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As I read Maitland Armstrong’s words, I heard David McCullough’s voice as he narrated Ken Burn’s The Civil War.  Maitland Armstrong (1836-1918) did many things during his long life but I was particularly interested in his journey as painter and stained glass designer.  I’d first learned about him as part of my research into the artists involved with decorating Trinity Church.  Maitland’s name had surfaced as a friend and contemporary of John LaFarge.

I chanced upon his memoir, Day Before Yesterday: Reminiscences of a Varied Life, published posthumously in 1920.  It opens, “I was born on the 15th of April, 1836, at Danskammer on the Hudson, near Newburgh.” In it he writes with great affection for his family and especially his mother.  He describes her southern roots, how she would sometimes leave New York to winter in Charleston, South Carolina, and how she nurtured his interest in painting before her death in 1853.

I had planned to skim Armstrong’s memoir focusing on his friendships with people like John La Farge and Augustus St. Gaudens.  In the table of contents, there is a chapter, St. Gaudens and Others.  But there was also a chapter, The South Before the War.  What did this artist have to say about such a time and place?

Well, what he does is describe in great detail, by painting with words, life in the south on a small network of plantations and the neighboring environs.  Even with his blood ties to a number of the families, he reports with a northern perspective.  He enjoys the hunting and accepts the slavery.  He learns a new language about the poor whites known as crackers and the slave assigned to him, his little darky.

It was in 1853, perhaps after the death of his mother, that Armstrong and his brothers traveled to Charleston.  There, while he is staying with relatives, the Wilkins family, they drive to their plantation Kelvin Grove, where Armstrong describes there was “a nice little village of comfortable white cabins for the negroes. But there always was in evidence a driver, as he was called, who was a superior negro and carried a whip.

He visited several family relations while in the South, from the Wilkins to his cousins, the Screvens.

The detachment with which Armstrong is able to describe the scenes that took place around him in the south (and in a later chapter his description of turmoil in New York) make clear his compassion for others but also his upper class background that separated him from those others.

At the end of the chapter Armstrong describes how that period in the south was one of the most delightful times in his life.  No cares, no worries. He would receive a letter decades letter from a family member describing the loss of the plantations and the slaves, the occupation by Union troops, and the auctioning off of property to pay debts.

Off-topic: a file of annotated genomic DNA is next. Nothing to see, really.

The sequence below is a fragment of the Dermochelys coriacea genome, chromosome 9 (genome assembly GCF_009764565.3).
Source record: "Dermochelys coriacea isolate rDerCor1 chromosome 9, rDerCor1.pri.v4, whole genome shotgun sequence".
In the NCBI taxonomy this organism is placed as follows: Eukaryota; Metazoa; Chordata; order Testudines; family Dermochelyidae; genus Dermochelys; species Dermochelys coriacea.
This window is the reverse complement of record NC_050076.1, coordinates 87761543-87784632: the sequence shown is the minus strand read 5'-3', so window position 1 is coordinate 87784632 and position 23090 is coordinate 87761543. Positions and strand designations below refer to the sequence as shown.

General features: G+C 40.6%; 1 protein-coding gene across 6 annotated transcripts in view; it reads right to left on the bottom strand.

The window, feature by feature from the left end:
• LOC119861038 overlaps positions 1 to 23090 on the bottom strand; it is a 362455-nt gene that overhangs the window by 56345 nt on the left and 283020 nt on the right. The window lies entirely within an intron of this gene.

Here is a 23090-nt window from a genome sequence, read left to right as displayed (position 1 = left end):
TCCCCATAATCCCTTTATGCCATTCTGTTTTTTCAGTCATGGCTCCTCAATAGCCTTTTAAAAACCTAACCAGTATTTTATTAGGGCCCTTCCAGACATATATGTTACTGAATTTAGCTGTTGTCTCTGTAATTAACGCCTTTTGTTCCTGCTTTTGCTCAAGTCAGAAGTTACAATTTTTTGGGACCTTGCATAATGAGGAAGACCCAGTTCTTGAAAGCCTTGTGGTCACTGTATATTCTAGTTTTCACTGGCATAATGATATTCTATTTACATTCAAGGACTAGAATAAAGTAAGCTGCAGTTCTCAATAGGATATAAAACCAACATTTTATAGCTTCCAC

Armstrong would return to New York, attend the very best schools, and travel the world.  His life was truly varied serving as student and teacher in several different fields.  As a stained glass artist he would collaborate on masterpieces with his daughter, Helen Maitland Armstrong.  He would serve as a Consul General in Rome.  And near the end of his days, he decided to chronicle that life.

For anyone researching artists of a particular generation who ran in the same circles – La Farge, St. Gaudens, McKim, White, etc – this book could be an interesting resource. Armstrong describes personal vignettes of how these people interacted socially and appreciated each others work.  You could even completely ignore that chapter about the south.  But I think that chapter is important because, from a different source, it shines a light on life in the past … and it is that past that is the shaky foundation upon which we continue to try to build a brighter future in this country.

Nativity: Design for the Stickney Memorial Window, Faith Chapel, Jekyll Island, Georgia, Metropolitan Museum of Art

Nativity: Design for the Stickney Memorial Window, Faith Chapel, Jekyll Island, Georgia, Metropolitan Museum of Art

 

Sources/Additional Readings

Day Before Yesterday: Reminiscences of a Varied Life, 1920

Old Glass New Windows by Will H. Low, Scribner’s Magazine, Volume 4, 1888

Metropolitan Museum of Art, The Collection Online

Wikipedia — Maitland Armstrong

Year Books of the Architectural League of New York (late 1800s, early 1900s)

 

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